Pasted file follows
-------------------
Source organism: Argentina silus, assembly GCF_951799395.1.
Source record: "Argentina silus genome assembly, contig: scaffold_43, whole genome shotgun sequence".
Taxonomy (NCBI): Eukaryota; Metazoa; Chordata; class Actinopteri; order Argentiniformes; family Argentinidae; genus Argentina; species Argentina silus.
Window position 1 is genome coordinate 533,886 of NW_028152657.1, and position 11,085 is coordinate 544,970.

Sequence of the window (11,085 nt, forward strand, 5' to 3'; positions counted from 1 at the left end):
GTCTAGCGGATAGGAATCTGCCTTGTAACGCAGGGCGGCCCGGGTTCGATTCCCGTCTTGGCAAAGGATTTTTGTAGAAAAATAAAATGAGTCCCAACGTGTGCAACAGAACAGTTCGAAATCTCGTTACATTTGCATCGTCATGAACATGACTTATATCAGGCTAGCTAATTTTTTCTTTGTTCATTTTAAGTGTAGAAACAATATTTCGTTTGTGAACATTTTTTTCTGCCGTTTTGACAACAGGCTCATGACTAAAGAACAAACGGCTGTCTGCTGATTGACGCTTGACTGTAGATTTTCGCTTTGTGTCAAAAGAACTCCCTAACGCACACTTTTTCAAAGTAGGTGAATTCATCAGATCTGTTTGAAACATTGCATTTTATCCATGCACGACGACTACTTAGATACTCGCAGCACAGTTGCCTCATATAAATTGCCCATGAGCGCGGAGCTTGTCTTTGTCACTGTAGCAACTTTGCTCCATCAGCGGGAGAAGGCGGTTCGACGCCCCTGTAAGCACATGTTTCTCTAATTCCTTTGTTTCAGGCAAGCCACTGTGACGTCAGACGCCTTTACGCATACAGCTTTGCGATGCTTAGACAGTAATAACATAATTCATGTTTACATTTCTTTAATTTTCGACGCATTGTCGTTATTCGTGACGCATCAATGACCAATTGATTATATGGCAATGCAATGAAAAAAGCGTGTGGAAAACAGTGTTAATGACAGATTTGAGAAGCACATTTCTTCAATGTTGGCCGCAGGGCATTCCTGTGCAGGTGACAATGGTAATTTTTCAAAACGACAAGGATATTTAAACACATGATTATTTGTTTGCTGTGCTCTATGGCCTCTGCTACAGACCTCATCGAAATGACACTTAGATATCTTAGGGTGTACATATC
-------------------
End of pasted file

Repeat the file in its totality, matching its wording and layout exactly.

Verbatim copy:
Source organism: Argentina silus, assembly GCF_951799395.1.
Source record: "Argentina silus genome assembly, contig: scaffold_43, whole genome shotgun sequence".
Taxonomy (NCBI): Eukaryota; Metazoa; Chordata; class Actinopteri; order Argentiniformes; family Argentinidae; genus Argentina; species Argentina silus.
Window position 1 is genome coordinate 533,886 of NW_028152657.1, and position 11,085 is coordinate 544,970.

Sequence of the window (11,085 nt, forward strand, 5' to 3'; positions counted from 1 at the left end):
GTCTAGCGGATAGGAATCTGCCTTGTAACGCAGGGCGGCCCGGGTTCGATTCCCGTCTTGGCAAAGGATTTTTGTAGAAAAATAAAATGAGTCCCAACGTGTGCAACAGAACAGTTCGAAATCTCGTTACATTTGCATCGTCATGAACATGACTTATATCAGGCTAGCTAATTTTTTCTTTGTTCATTTTAAGTGTAGAAACAATATTTCGTTTGTGAACATTTTTTTCTGCCGTTTTGACAACAGGCTCATGACTAAAGAACAAACGGCTGTCTGCTGATTGACGCTTGACTGTAGATTTTCGCTTTGTGTCAAAAGAACTCCCTAACGCACACTTTTTCAAAGTAGGTGAATTCATCAGATCTGTTTGAAACATTGCATTTTATCCATGCACGACGACTACTTAGATACTCGCAGCACAGTTGCCTCATATAAATTGCCCATGAGCGCGGAGCTTGTCTTTGTCACTGTAGCAACTTTGCTCCATCAGCGGGAGAAGGCGGTTCGACGCCCCTGTAAGCACATGTTTCTCTAATTCCTTTGTTTCAGGCAAGCCACTGTGACGTCAGACGCCTTTACGCATACAGCTTTGCGATGCTTAGACAGTAATAACATAATTCATGTTTACATTTCTTTAATTTTCGACGCATTGTCGTTATTCGTGACGCATCAATGACCAATTGATTATATGGCAATGCAATGAAAAAAGCGTGTGGAAAACAGTGTTAATGACAGATTTGAGAAGCACATTTCTTCAATGTTGGCCGCAGGGCATTCCTGTGCAGGTGACAATGGTAATTTTTCAAAACGACAAGGATATTTAAACACATGATTATTTGTTTGCTGTGCTCTATGGCCTCTGCTACAGACCTCATCGAAATGACACTTAGATATCTTAGGGTGTACATATC